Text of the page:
Children and Adults with ADHD (CHADD)
Adult ADHD and Suicide Prevention

Adult ADHD and Suicide Prevention

August 31, 2021

The death of someone you love is often met with sadness. But the heartache felt by family members and friends can become more confusing and unnerving when the cause of death is suicide. Researchers say adults with ADHD have a high prevalence of attempted suicide. But is there a direct link between ADHD and suicide? What other risk factors are involved? Dr. Jill Harkavy-Friedman shares insight and understanding of risk factors and other conditions that often coexist with ADHD, increasing suicidal thoughts and attempts. She also discusses warning signals, preventive measures, and the approach to take if faced with someone expressing suicidal ideation.

 

Jill Harkavy-Friedman, PhD, is vice president of research at the American Foundation for Suicide Prevention. She works with over 200 scientific advisors to evaluate progress in the field and chart the next areas of inquiry to yield impactful insights and strategies for suicide prevention. Dr. Harkavy-Friedman has published over 100 articles. She works closely with AFSP’s education, communication, and public policy and advocacy teams to develop programs and messages to ensure they follow best practices in suicide prevention and reflect the latest findings in research. She earned her bachelor’s degree in psychology at the University of Pennsylvania and her master’s degree and doctorate in clinical psychology at the University of Florida. In 1984, she joined Montefiore Medical Center/Albert Einstein College of Medicine as an assistant professor. She established the Adolescent Depression and Suicide Program. In 1989, Dr. Harkavy-Friedman moved to Columbia University/New York State Psychiatric Institute, first as an assistant professor and later as an associate professor of clinical psychology in psychiatry. As a licensed psychologist, she maintains a clinical practice in Manhattan.

Teens, ADHD, and Suicide

Teens, ADHD, and Suicide

August 27, 2021

Children and teenagers are more exposed than ever due to social media. They share what they are doing in real-time. As a result, experts say kids are growing up with more anxiety and less self-esteem. For parents, knowing what their child or teen is thinking and feeling becomes even more challenging. So, when do the usual ups and downs of a child with ADHD become something to worry over?  What if your teen is thinking about suicide? Do you know the warning signs? In this episode, Dr. Jill Harkavy-Friedman talks about the warning signs for parents to watch for in their children. Also, she provides strategies for talking to your child and teen about suicide, building a support network, and preventive measures.

 

Jill Harkavy-Friedman, PhD, is vice president of research at the American Foundation for Suicide Prevention. She works with over 200 scientific advisors to evaluate progress in the field and chart the next areas of inquiry to yield impactful insights and strategies for suicide prevention. Dr. Harkavy-Friedman has published over 100 articles. She works closely with AFSP’s education, communication, and public policy and advocacy teams to develop programs and messages to ensure they follow best practices in suicide prevention and reflect the latest findings in research. She earned her bachelor’s degree in psychology at the University of Pennsylvania and her master’s degree and doctorate in clinical psychology at the University of Florida. In 1984, she joined Montefiore Medical Center/Albert Einstein College of Medicine as an assistant professor. She established the Adolescent Depression and Suicide Program. In 1989, Dr. Harkavy-Friedman moved to Columbia University/New York State Psychiatric Institute, first as an assistant professor and later as an associate professor of clinical psychology in psychiatry. As a licensed psychologist, she maintains a clinical practice in Manhattan.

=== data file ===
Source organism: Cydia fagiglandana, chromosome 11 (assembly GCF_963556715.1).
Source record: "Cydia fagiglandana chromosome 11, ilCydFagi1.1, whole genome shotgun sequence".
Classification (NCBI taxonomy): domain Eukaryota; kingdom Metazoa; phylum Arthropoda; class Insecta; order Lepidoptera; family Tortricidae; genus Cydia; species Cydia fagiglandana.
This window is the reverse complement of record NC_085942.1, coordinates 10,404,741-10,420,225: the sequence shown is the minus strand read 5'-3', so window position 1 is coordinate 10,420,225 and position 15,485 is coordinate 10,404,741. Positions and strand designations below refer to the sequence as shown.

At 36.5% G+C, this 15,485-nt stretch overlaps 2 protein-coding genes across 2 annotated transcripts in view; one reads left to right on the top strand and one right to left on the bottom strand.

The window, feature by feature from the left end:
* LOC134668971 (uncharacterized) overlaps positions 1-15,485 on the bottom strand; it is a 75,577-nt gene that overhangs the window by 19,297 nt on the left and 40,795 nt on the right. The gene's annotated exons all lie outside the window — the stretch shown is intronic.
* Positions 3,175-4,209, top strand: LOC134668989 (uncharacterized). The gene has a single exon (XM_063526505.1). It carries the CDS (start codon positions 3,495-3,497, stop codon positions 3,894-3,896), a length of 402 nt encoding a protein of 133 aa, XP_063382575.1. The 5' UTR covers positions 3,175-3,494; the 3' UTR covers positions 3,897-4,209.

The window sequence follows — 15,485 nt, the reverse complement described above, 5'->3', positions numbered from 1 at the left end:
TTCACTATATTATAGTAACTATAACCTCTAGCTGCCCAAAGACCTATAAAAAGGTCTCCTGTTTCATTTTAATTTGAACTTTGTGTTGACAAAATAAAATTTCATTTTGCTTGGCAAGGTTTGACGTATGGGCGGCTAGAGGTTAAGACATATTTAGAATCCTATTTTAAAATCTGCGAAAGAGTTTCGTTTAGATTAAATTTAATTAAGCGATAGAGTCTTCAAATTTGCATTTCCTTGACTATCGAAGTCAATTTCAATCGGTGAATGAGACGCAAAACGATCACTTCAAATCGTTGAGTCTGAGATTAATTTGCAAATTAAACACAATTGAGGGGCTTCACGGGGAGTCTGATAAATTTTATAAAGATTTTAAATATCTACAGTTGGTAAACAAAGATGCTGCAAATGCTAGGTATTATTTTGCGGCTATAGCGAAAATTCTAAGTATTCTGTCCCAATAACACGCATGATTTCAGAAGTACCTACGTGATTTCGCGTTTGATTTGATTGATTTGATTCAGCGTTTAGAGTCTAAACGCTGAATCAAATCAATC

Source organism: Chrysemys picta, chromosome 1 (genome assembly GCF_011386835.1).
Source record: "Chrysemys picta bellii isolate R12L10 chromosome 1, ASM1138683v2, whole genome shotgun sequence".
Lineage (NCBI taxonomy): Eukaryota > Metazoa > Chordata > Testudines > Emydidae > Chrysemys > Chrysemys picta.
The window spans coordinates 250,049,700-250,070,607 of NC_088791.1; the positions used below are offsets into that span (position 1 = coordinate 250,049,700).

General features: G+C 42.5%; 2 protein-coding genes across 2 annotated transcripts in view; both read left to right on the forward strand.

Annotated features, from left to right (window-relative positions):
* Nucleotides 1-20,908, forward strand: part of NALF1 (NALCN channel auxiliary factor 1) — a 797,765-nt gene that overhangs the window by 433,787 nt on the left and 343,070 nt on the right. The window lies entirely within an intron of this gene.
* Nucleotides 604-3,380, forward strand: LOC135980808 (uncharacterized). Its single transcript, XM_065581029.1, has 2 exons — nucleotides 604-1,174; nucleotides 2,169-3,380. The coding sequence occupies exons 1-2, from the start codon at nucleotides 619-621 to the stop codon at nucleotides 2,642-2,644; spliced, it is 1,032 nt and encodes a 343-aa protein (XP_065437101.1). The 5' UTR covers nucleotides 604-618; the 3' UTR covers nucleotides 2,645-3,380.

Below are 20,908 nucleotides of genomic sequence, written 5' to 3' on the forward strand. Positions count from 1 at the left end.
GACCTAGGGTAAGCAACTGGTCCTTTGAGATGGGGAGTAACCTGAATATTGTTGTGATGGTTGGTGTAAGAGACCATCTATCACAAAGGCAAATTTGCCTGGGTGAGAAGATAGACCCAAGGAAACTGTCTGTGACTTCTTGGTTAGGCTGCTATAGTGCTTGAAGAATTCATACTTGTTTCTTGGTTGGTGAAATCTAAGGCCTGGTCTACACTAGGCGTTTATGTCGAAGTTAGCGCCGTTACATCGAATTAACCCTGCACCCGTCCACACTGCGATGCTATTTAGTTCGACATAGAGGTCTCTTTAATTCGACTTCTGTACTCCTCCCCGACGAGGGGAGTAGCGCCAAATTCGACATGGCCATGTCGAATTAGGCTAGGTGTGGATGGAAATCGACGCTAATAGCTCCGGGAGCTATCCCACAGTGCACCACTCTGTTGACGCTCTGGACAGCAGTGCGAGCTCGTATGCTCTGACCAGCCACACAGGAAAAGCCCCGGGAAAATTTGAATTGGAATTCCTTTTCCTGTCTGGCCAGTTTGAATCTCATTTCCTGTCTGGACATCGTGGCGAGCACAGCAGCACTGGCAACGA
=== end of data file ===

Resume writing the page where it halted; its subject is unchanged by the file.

Is Your Teen with ADHD College-Ready?

Is Your Teen with ADHD College-Ready?

August 3, 2021

Transitioning from high school to college is a sign of independence for many teens. But is your teen with ADHD ready for the responsibilities that come with college life? Do they have the self-advocacy skills needed for college? Judith S. Bass, a certified educational planner, provides insight on ways to help parents determine if their teen is college-ready. She also discusses the life tools students need to survive college and the appropriate time to start teaching self-advocacy skills to your child with ADHD.

 

Judith S. Bass, CEP

Founder, CollegeWebLD, and Certified Educational Planner

Judith S. Bass, CEP, is an internationally recognized expert in the field of college and postsecondary placement for students who learn differently. For the past twenty years, she has provided comprehensive planning services for students with ADHD, ASD, and other learning differences. Bass is a contributing author to Navigating the Transition from High School to College for Students with Disabilities. Her articles have appeared in numerous magazines, including Washington Parent and Attention. She founded CollegeWebLD, (www.collegewebld.com), a one-stop source of information on college disability services at over 400 colleges in the United States. A past chair of the Commission on Credentialing for AICEP (www.aicep.org) and a past board member of the Independent Educational Consultants Association (IECA), she serves as a consultant to several independent high schools in the Washington, DC, area. Bass received her undergraduate degree in education and Spanish from Stony Brook University, earned a graduate-level certificate in college counseling from UCLA, and holds the Certified Educational Planner designation.

 

Podbean App

Play this podcast on Podbean App